Moreover, evidence in support of Pfizer's current articulation of its prior possession argumen is in fact relevant. Evidence showing Pfizer had prior possession of compounds that encompassed the teachings of the Merck '995 patent and the Fujisawa '829 application and rendered the patents-in-suit obvious (under Teva's obviousness theory) could establish prior "possession of such as to make the entire invention . . . obvious to one with ordinary skill in the art." Such a showing could disqualify both the Merck '995 patent and the Fujisawa '829 application as prior art references.
The relevance of evidence in support of the previous incarnation of Pfizer's prior possession argument is less clear; however, the Court finds that such evidence would be relevant as well. As explained above, a patent holder may satisfy its burden of establishing "completion of the invention in this country" by showing prior possession of as much of the invention as is disclosed in the disputed reference. See In re Stempel, 241 F.2d 755 (CCPA 1957). Admittedly, Pfizer did not claim prior possession of the compounds disclosed in the Merck '995 patent. However, Pfizer did claim that it had prior possession of the "teachings" of the disputed reference-i.e. the hypothetical pharmacophore that Teva contends was an obvious outgrowth of the Merck '995 patent. Although the relevant caselaw does not specifically deal with this situation, the Court finds that such a showing would satisfy the "completion of the invention in this country" requirement.
In In re Stempel, the Court of Customs and Patent Appeals explained that "all [an] applicant can be required to show is priority with respect to so much of the claimed invention as the reference happens to show." Id. at 759. It would be illogical to hold that an applicant cannot meet this burden by showing more of the claimed invention than the reference happens to show, especially where, as here, the "something more" is alleged by the defendant to be a crucial link between the reference and the claimed invention. Accordingly, the Court finds that the disputed evidence is relevant under either incarnation of Pfizer's prior possession argument.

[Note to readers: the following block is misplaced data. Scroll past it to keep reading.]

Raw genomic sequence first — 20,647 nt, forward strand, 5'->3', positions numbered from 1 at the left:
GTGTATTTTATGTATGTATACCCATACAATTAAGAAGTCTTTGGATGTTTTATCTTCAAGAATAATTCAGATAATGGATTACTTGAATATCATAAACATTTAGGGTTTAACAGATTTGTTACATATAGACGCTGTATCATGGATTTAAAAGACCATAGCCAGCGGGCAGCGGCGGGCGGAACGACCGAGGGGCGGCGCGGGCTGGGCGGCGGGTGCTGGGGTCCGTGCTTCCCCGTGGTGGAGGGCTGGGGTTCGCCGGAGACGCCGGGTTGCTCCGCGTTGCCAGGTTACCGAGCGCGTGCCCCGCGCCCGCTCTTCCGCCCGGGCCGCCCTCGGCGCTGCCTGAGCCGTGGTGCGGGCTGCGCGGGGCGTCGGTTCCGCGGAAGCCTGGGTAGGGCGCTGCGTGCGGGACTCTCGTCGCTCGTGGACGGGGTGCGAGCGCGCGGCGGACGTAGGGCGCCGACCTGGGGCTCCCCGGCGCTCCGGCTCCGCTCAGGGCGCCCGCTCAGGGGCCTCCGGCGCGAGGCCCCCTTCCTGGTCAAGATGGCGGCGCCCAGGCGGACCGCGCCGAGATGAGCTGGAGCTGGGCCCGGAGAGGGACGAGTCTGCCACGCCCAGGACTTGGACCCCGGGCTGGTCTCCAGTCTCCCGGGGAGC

C. Sufficiency of the Evidence
Teva's final argument with respect to Pfizer's prior possession argument is that the evidence Pfizer offers in support of the argument is insufficient to demonstrate that Pfizer was, in fact, in prior possession of the teachings of the Merck '995 patent. This is not a proper basis for preclusion. If, after hearing the evidence, the Court determines that the evidence is in fact insufficient, the Court will rule against Pfizer on this issue. The Court will not, however, preclude the evidence on this ground.
Accordingly, Teva's motion to preclude Pfizer from offering evidence intended to show prior possession of the teachings of the Merck '995 patent will be denied.
Turning to Pfizer's second argument, and Teva's objection thereto, it is first necessary to review some relevant dates. On June 24, 1993, Merck filed the Merck '196 application. Although this application was ultimately abandoned, portions of it were copied into the Merck '995 patent, which issued on December 12, 1995, from another application (08/179,467) filed on November 30, 1993. Since the Merck '995 patent was filed and issued after the filing date of the patents-in-suit, it cannot on its own be considered prior art. Similarly, the abandoned Merck '196 application cannot be considered prior art. See In re Wertheim, 646 F.2d 527, 535 (Fed. Cir. 1981) (explaining that "an abandoned application by itself can never be a reference"). However, Teva argues that the portions of the Merck '995 patent that were disclosed in the Merck '196 application are entitled to the June 24, 1993 filing date, and therefore qualify as prior art. Pfizer disagrees.
As explained above, Pfizer indicated in September 2006 that it intends to argue that the Merck '995 patent is not entitled to the earlier filing date from the Merck '196 application. Specifically, Pfizer claims that "only if the disclosure in the abandoned '196 application satisfies section 112 for the claims that issued in the '995 patent can the '995 patent properly claim June 24, 1993 as its § 102(e) date." (Pfizer's Opposition to Teva's in Limine Motion No.1, at 11-12.) Teva argues that Pfizer should not be permitted to introduce evidence in support of this argument because Pfizer failed to disclose this position until after the close of expert discovery, thus denying Teva the opportunity to conduct discovery on the issue. The Court disagrees.
As explained above, Pfizer was not required to sua sponte disclose its legal theories to Teva prior to preparing the proposed Pretrial Order. Essentially for the reasons laid out in Part I.A of this opinion, Teva's motion to preclude Pfizer from offering evidence intended to show that the Merck '995 is not entitled to the June 24, 1993 filing date will be denied.
John C. Lifland, U.S.D.J.